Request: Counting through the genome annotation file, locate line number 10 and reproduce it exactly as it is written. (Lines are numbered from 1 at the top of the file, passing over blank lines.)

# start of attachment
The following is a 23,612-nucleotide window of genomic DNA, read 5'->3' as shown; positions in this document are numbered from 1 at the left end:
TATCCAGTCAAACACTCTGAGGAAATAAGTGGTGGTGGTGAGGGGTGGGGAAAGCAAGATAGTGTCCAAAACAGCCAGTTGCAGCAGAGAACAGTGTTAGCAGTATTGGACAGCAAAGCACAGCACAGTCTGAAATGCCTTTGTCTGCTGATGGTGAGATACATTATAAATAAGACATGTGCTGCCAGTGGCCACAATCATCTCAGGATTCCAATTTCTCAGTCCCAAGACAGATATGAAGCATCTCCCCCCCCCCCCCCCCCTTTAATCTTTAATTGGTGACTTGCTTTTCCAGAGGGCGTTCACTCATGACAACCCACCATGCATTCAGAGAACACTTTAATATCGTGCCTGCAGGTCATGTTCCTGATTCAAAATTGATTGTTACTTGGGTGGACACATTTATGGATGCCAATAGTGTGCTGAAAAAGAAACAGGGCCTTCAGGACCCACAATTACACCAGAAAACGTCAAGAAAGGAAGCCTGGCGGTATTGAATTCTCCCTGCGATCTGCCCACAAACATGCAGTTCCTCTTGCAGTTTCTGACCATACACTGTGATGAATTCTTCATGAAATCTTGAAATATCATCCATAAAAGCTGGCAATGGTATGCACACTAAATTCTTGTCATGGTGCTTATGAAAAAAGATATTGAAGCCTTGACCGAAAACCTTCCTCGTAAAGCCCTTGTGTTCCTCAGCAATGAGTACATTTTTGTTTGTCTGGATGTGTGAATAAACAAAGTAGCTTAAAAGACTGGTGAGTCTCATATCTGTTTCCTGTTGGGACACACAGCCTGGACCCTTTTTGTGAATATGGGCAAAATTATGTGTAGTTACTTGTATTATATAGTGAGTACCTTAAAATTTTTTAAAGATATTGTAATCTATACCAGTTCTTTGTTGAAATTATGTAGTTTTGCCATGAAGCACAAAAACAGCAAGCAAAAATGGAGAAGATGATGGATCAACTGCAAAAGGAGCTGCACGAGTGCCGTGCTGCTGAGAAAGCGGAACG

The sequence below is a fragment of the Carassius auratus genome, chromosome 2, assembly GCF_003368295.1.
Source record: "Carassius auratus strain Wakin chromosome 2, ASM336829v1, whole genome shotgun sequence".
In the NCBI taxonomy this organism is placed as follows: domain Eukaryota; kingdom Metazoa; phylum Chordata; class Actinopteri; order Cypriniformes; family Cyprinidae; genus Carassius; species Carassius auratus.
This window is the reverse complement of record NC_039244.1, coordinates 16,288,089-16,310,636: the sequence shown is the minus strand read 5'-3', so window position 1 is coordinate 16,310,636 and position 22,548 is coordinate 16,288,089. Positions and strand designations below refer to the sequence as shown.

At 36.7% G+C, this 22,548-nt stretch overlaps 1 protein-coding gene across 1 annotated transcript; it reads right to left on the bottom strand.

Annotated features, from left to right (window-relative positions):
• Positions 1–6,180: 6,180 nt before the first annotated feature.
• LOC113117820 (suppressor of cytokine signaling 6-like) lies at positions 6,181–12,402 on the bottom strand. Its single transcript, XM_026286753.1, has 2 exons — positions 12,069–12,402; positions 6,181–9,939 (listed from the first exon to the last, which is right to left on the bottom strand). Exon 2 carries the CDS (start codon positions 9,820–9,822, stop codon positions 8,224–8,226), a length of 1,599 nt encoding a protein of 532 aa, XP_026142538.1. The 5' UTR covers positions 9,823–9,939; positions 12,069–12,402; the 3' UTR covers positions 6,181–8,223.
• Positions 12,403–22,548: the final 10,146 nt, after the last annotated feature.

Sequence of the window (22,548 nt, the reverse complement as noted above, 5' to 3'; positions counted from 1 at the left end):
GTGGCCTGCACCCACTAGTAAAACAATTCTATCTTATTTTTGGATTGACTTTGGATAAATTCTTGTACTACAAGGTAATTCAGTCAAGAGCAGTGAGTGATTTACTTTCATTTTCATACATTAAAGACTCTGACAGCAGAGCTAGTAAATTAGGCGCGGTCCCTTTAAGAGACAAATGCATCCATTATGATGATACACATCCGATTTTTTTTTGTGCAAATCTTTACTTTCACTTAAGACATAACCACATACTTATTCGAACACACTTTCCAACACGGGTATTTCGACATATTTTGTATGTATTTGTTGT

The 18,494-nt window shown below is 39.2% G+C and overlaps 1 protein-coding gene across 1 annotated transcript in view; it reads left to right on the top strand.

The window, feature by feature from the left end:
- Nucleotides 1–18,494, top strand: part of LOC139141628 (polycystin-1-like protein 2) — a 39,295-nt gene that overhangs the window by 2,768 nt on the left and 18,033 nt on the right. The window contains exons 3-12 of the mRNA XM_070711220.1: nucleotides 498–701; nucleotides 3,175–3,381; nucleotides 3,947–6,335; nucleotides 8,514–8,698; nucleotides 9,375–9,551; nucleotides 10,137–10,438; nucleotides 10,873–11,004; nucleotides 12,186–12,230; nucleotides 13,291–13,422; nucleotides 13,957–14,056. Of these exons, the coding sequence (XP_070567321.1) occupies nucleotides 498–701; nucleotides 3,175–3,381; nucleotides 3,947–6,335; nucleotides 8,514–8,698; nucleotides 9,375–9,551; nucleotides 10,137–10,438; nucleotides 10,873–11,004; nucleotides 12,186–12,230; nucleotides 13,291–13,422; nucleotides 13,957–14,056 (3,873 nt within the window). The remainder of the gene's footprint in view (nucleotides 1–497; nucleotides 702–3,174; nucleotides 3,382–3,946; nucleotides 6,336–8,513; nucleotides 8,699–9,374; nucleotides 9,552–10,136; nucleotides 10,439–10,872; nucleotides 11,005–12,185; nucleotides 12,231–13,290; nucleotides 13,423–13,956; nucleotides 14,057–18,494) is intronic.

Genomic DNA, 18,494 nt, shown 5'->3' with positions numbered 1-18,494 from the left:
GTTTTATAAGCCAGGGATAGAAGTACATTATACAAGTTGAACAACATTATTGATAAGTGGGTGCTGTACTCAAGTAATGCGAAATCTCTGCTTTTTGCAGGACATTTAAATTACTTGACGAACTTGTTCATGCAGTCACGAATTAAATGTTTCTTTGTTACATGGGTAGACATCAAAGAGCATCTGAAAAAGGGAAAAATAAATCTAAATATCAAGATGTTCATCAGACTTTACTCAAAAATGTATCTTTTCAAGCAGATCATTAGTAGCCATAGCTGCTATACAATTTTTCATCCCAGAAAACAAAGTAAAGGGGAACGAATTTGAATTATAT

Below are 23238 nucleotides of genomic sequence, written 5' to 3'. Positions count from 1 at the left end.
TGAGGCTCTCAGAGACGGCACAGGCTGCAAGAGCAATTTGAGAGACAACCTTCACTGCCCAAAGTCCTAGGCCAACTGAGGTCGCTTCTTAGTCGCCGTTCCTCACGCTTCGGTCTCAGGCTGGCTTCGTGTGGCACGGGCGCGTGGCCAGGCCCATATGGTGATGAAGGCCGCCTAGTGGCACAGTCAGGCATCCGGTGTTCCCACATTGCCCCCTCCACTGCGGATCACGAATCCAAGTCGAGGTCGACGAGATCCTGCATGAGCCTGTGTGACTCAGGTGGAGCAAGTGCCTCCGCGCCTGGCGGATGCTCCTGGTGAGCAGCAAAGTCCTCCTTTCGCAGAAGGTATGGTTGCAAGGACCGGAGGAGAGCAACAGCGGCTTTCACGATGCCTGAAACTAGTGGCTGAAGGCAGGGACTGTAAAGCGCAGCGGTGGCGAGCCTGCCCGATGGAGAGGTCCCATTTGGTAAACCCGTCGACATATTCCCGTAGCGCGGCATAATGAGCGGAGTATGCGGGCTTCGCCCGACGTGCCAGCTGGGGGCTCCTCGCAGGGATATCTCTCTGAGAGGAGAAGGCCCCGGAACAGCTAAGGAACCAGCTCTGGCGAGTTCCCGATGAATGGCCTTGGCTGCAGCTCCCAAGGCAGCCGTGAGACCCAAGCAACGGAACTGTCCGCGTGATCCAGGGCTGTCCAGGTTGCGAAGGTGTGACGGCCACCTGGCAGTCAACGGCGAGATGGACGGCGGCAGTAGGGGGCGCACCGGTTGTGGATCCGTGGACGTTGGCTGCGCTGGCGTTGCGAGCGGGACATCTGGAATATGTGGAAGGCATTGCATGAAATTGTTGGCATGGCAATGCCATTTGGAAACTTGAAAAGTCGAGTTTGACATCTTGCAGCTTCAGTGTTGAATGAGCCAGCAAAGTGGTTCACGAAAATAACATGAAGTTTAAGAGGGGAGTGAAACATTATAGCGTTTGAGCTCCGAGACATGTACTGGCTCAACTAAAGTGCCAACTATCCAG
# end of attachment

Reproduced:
• LOC113117820 (suppressor of cytokine signaling 6-like) lies at positions 6,181–12,402 on the bottom strand. Its single transcript, XM_026286753.1, has 2 exons — positions 12,069–12,402; positions 6,181–9,939 (listed from the first exon to the last, which is right to left on the bottom strand). Exon 2 carries the CDS (start codon positions 9,820–9,822, stop codon positions 8,224–8,226), a length of 1,599 nt encoding a protein of 532 aa, XP_026142538.1. The 5' UTR covers positions 9,823–9,939; positions 12,069–12,402; the 3' UTR covers positions 6,181–8,223.